Enjoy! On to my ATE dutie right now, where I'll be the rest of the week at the indicated times (see previous post) to help you out with all possible PowerShell issues.

Cheers (Bart still in recovery mode)!

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Right, here we are again, up and running (well, sort of) at TechEd 2006 IT Forum. I'm actually feeling pretty sick today, guess the tourist bus roundtrip last weekend has been a bit too drafty. That's kind of the dark side of "Sunny Barcelona". Luckily, Bob Muglia was able to keep me alert during the keynote, which I found pretty interesting, even from a developer's perspective. Needless to say, Jeffrey Snover did a great job with his PowerShell baby once more, which just RTM'ed. Download now!

Later today I'll be trying to reload my batteries to get on stage this evening at 7PM for Speaker Idol once more. So if I do not run out of juice, come and see me. Guess a talk on Windows Vista Application Recovery would be right choice in my situation, but I'll tackle some IT related topic.

For my ATE duties, here's the schedule for the week:

  • Tuesday 14 Nov - 18:45 till 21:00 (I'll be at Speaker Idol between 19:00 and 20:00 however, but I'll try to compensate later this week).
  • Thursday 16 Nov - 10:00 till 13:00 (hopefully I can close the country party on Wednesday on time).
  • Friday 17 Nov - 10:00 till 13:00.

So, feel free to come and see me at desk 28 (Longhorn).

Cheers (Bart in recovery mode)!

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What a busy weekend it has been. It al started on Friday evening with some nice dinner in the heart of Barcelona. Geeks all the way, so the topic of the talks shouldn't be too surprising :-). Nevertheless, it's amazing how fast Friday turns into Saturday, especially if you take a cab to Port Olimpic with people like Hans Verbeeck with some of his EMEA colleagues and a few guys from Redmond, responsible for TechEd US. We also met Tom Mertens finding his way back to the hotel after spending an evening with Wim and Wim visiting Parc Guell. Luckily bars close at 5 AM in the morning, otherwise chances were high Hans didn't make it in time for his plane in the morning :-). Btw, congratulations to Hans' daughter for her 8th anniversary. So, at the time metro trains started to run again, I found myself walking through the city to my hotel where I arrived somewhere around 6:30 AM. Needless to say I overslept and missed the breakfast :$.

Saturday noon: time to awake the tourist in me. It's the third time (previously TechEd 2003, IT Forum 2005) I'm in Barcelona, but the first time I had the time to explore the city (finally!). So I did with a ticket for the touristic bus that goes around the city. On Saturday I visited the Sagrada Familia (where I also found a pretty good restaurant for a nice pizza, my favorite tourist food) and Parc Guell (I'll post some photos somewhere online when I'm back at home). TechEd certainly is in the air (even in the weekend it is) since a couple of TechEd t-shirts appeared on several places in the park :-). If you visit Barcelona some time, these are two places you should have seen. Another popular place where the bus stops is FC Barcelona, but I skipped that one due to my low sports interest.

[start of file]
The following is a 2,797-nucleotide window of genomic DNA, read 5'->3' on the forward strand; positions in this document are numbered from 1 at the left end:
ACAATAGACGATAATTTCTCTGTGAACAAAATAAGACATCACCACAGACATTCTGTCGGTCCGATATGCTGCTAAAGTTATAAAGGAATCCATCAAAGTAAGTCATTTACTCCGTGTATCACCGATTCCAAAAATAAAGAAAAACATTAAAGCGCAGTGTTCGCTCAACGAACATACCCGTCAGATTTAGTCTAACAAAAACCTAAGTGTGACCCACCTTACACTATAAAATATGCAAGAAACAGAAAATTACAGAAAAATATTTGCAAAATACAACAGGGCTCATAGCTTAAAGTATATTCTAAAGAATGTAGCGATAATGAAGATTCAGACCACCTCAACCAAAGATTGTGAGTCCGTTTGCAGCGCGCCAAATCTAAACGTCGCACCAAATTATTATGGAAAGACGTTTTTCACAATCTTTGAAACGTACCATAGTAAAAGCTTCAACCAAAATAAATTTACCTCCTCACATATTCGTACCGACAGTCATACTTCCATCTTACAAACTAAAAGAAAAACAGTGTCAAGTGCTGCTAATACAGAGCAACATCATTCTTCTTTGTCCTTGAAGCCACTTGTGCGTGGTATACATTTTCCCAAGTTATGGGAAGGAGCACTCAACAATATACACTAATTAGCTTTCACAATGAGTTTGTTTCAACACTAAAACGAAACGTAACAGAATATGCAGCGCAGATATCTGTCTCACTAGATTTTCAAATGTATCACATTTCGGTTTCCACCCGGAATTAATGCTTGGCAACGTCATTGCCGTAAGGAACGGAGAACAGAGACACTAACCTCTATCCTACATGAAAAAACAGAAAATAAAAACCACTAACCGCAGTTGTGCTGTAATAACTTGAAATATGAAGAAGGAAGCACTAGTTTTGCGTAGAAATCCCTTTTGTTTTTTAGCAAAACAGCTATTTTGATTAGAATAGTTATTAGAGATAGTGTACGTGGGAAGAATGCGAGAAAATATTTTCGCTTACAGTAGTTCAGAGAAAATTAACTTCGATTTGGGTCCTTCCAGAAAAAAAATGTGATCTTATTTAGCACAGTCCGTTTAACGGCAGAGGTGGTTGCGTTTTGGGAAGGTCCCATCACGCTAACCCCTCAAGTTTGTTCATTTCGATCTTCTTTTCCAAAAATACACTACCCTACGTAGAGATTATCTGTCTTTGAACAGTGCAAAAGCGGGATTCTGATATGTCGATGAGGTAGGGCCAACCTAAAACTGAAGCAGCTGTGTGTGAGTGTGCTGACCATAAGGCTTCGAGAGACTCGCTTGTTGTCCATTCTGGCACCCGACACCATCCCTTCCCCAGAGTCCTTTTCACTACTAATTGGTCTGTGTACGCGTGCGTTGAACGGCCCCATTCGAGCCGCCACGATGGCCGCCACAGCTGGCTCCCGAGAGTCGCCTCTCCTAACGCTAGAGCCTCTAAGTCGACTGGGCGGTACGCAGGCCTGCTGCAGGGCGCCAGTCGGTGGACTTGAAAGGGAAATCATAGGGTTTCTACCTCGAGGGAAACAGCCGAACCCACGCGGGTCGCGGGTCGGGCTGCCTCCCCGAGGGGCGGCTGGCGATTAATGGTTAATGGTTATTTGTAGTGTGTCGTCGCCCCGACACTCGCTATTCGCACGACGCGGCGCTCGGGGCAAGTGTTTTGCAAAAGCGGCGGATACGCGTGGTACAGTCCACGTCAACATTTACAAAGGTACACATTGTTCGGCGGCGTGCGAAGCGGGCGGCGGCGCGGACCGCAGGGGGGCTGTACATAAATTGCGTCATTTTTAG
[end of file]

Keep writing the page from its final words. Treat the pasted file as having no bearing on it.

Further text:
Sunday, another city exploration day. This time I took the bus for the Southern route, driving to Plaça d'Espanya and on to Montjuïc. It was a pretty long climb to the top of the hill to visit the castle and the Olympic village from 1992 when the Olympic Games took place in Barcelona. If you decide to make the walk to the top, I'd recommend you to take some drinks with you. Things are not always as they look: imagine a nice terrace on the top of the hill without service :s. As worse as things can get, the regular entrance to the castle seemed to be blocked due to construction works, so I had to walk around the castle in the opposite direction. It was only when I arrived at my destination (i.e. on top of the castle), I saw the regular entrance being reachable by a very small path. After all, I'm happy to have taken the long way, which had a great panoramic view on the Mediterrean Sea. The next stops of the bus were the World Trace Center, Port Vell, Port Olimpic (where I took a photo of the infamous pubs we visited throughout the week), the Poblenou Cemetery (the oldest in Barcelona with great sculptures, worth the visit), the Parc de la Ciutadella and Barri Gòtic (which I still have to visit next Saturday before catching my flight to Brussels). And I has been proven once more: it's a small world we live in. During my walk back to the hotel, passing by Palau de Musica, I met Jan Tielens and his wife.

On to another week in Barcelona for TechEd 2006 IT Forum. You can find me on the ATE booth for Windows PowerShell once more (desk 28) on the following times:

  • Tuesday 14 November 2006 - 18:45 to 21:00 (during the exhibition hall opening reception, I'll be off for one hour to Speaker Idol once more)
  • Thursday 16 November 2006 - 10:00 to 13:00
  • Friday 17 November 2006 - 10:00 to 13:00

Today I'll be following the pre-conference on SQL Server 2005 Always On Technologies. I'll report about it later today.